Perro: I've heard that almost everyone in New Zealand took part to the Lord Of The Rings trilogy in a way or another. Did any of you guys appeared on it in any way? Weren't the orcs looking like crusty punk zombies?
Sam: This is funny cause people always say NZ is small and that we must know everyone and that sort of stupid shit but the truth is it is pretty bloody small and yeah James our guitarist was one of the big-ass Orcs and a ghost soldier. America knows NZ from a sitcom called Flight of the Conchords which is about these 2 idiot NZers who go to New York and I always get asked about them in the States and the truth is our drummer was taught drums for a bit by one of the stars.. it gets somewhat embarrassing to be honest.
Perro: Recently I saw Black sheep. Amazing movie. Like in all the other NZ splatter flicks I've seen, it seems that humor is always a fundamental and unmissable ingredient. Apart from early Peter Jackson's movies, is there any other masterpiece that I should check out? If Shortlived were a movie, how would it be?
Sam: NZ has a rich film history for such a small place and it's not all humor, there are some dark movies too, like Bad Blood (based on a true story about a guy who kills some cops and goes bush sparking a manhunt) That film is brilliant. Another contemporary one of a similar theme is called Out of the Blue which is another true story about a lone gunman who shoots up tiny coastal settlement. Once Were Warriors is an amazing film that got a lot of international recognition for it's gritty portrayal of poor surburban Maori disconnected from their culture. Quiet Earth, Sleeping Dogs, Smash Palace all execellent. Some other funny ones are Goodbye Pork Pie which has a couple of guys who steal a mini and set-off across the country on a funny crime-spree.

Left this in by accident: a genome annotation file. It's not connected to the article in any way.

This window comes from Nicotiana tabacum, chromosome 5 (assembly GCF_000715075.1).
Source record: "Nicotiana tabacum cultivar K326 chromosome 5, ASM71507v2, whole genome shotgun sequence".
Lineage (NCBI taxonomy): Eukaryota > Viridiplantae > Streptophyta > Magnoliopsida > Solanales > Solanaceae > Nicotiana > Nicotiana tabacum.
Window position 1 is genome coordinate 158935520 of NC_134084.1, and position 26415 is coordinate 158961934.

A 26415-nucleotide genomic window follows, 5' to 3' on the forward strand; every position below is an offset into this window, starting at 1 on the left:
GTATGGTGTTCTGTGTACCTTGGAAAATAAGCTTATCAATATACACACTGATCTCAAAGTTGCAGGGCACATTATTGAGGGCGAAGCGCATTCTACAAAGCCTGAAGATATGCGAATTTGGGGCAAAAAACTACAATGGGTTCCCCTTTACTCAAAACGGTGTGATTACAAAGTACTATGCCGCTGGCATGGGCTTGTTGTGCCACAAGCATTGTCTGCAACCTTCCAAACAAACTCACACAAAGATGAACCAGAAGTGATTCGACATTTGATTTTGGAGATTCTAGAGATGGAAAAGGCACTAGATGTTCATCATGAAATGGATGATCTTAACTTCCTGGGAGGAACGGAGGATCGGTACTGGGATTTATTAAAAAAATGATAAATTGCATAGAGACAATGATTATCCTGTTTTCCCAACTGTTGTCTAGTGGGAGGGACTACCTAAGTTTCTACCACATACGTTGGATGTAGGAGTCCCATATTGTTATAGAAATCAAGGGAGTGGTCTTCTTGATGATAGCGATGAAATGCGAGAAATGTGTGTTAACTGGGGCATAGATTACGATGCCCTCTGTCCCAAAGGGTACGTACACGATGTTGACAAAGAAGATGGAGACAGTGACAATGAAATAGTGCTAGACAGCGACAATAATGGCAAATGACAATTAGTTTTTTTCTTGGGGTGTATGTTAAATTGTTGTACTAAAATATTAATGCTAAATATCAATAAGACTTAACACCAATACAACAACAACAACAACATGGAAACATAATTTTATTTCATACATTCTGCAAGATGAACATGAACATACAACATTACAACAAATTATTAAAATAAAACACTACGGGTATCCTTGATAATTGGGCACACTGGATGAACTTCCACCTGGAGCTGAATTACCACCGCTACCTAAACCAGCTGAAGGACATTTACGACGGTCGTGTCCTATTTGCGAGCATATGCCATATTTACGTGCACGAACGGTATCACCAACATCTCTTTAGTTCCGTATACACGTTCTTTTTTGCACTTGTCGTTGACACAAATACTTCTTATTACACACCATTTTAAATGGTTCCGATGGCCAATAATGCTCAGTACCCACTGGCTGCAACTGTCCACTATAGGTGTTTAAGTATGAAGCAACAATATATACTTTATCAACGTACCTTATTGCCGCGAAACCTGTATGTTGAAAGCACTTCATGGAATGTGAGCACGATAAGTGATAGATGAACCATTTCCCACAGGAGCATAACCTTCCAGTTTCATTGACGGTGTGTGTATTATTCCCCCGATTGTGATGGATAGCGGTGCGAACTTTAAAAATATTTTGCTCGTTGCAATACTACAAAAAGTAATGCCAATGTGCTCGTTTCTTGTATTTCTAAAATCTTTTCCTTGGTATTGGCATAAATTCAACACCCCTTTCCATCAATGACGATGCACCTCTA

Perro: Projects for the future?
Sam: Hopefully we'll record and release again and we're pretty keen to tour aussie again and south-east Asia sometime but it all really depends on our drummer.
Perro: Final comments?
Sam: Thanks. if anyone wants records or info contact me at email@example.com